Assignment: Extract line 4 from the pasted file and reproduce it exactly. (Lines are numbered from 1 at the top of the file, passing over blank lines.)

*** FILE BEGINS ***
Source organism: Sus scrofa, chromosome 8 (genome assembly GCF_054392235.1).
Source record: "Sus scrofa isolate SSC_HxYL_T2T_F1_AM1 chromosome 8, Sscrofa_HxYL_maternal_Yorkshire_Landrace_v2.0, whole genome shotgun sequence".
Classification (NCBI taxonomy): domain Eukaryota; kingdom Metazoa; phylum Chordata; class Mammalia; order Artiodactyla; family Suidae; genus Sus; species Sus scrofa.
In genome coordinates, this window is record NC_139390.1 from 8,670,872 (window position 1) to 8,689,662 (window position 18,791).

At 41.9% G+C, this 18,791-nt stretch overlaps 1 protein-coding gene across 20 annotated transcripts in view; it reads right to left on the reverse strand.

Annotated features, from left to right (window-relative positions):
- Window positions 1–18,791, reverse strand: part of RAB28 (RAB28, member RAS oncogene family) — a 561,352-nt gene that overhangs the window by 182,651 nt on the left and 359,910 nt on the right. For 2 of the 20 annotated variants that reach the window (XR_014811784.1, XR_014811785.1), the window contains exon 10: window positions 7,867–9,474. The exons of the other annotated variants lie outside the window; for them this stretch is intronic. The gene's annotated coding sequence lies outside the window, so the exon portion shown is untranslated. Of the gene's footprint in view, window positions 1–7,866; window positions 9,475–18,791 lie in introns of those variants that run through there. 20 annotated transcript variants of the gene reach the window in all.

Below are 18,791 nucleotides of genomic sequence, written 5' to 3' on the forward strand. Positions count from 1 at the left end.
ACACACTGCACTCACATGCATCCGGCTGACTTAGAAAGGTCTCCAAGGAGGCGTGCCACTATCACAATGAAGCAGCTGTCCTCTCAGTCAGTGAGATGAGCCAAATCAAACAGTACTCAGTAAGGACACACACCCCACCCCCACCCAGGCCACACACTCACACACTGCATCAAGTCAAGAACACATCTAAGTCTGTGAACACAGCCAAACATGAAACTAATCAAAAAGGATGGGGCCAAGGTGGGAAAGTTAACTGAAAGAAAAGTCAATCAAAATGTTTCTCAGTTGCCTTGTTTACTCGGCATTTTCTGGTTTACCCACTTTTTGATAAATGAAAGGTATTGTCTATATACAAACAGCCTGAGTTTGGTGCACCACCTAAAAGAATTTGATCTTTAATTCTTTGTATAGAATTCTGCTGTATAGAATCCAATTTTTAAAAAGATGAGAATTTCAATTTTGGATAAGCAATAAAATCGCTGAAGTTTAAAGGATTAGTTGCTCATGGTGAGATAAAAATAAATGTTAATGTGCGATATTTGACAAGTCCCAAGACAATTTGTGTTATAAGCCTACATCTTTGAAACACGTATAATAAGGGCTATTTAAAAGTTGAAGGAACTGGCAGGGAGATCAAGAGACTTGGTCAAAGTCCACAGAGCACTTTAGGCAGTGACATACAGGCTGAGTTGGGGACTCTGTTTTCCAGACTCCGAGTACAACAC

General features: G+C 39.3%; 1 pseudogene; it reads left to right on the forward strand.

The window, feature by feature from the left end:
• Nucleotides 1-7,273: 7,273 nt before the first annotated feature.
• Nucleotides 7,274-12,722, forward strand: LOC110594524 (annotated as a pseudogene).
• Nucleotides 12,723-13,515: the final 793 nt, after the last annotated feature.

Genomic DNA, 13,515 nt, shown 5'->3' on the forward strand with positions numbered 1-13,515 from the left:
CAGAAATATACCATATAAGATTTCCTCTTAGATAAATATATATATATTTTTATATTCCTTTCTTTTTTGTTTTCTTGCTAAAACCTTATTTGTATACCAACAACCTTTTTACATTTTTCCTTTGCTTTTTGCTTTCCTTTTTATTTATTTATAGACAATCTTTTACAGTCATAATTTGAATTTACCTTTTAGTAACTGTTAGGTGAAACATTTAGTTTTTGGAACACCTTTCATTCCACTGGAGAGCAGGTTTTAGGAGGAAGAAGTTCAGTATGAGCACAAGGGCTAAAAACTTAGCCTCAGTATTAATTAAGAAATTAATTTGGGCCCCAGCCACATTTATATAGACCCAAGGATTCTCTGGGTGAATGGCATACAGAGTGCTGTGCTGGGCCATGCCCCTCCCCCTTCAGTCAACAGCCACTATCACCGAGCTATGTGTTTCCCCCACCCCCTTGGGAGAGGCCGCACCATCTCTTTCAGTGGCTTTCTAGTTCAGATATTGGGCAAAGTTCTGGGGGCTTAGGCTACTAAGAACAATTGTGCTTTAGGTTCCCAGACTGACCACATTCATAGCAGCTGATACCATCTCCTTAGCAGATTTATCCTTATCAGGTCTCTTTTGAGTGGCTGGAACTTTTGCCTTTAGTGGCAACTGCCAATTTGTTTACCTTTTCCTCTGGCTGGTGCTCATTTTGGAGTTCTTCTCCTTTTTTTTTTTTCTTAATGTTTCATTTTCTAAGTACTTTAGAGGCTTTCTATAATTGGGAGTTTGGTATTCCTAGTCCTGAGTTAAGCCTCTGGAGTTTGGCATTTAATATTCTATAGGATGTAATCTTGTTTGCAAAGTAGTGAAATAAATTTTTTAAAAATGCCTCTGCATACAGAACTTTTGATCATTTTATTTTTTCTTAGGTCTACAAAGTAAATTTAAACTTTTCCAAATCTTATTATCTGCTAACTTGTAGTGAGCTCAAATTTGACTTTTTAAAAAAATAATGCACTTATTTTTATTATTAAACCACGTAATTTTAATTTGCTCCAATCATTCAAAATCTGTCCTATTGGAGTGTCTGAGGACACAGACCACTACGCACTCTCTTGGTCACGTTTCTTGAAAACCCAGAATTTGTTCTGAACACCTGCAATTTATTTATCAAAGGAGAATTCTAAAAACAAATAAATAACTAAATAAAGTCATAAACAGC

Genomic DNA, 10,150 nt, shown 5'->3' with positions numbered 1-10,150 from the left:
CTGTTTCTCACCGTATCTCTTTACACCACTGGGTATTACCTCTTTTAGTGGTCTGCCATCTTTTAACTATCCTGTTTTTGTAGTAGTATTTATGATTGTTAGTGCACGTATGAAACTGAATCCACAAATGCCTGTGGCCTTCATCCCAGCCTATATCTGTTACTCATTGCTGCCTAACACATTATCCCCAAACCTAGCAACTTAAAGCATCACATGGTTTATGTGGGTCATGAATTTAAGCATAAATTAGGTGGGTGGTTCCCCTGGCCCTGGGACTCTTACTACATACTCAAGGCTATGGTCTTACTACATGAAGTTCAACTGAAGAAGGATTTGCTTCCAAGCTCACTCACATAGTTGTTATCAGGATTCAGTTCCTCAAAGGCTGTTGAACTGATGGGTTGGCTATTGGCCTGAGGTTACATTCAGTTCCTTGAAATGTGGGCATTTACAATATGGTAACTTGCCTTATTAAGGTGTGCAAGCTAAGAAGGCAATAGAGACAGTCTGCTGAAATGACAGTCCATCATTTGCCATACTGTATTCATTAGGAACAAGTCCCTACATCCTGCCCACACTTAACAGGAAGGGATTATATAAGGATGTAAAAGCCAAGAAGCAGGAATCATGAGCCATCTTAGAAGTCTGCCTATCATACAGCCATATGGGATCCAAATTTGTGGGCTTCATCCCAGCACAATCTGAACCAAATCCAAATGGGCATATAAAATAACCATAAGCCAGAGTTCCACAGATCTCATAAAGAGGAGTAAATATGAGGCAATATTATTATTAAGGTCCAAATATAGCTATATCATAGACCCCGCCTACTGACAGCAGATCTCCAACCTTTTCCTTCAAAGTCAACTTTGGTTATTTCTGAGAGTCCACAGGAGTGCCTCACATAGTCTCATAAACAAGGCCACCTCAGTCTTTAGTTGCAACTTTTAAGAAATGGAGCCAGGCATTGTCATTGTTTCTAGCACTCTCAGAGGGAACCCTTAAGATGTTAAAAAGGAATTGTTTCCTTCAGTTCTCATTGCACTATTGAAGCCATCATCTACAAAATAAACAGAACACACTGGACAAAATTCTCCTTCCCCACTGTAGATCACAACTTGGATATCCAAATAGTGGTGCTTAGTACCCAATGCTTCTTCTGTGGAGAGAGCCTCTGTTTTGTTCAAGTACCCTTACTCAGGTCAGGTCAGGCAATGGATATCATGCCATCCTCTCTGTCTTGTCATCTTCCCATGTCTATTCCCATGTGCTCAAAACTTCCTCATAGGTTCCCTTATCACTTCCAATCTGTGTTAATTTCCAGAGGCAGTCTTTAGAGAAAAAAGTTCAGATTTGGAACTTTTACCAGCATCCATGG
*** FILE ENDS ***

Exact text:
In genome coordinates, this window is record NC_139390.1 from 8,670,872 (window position 1) to 8,689,662 (window position 18,791).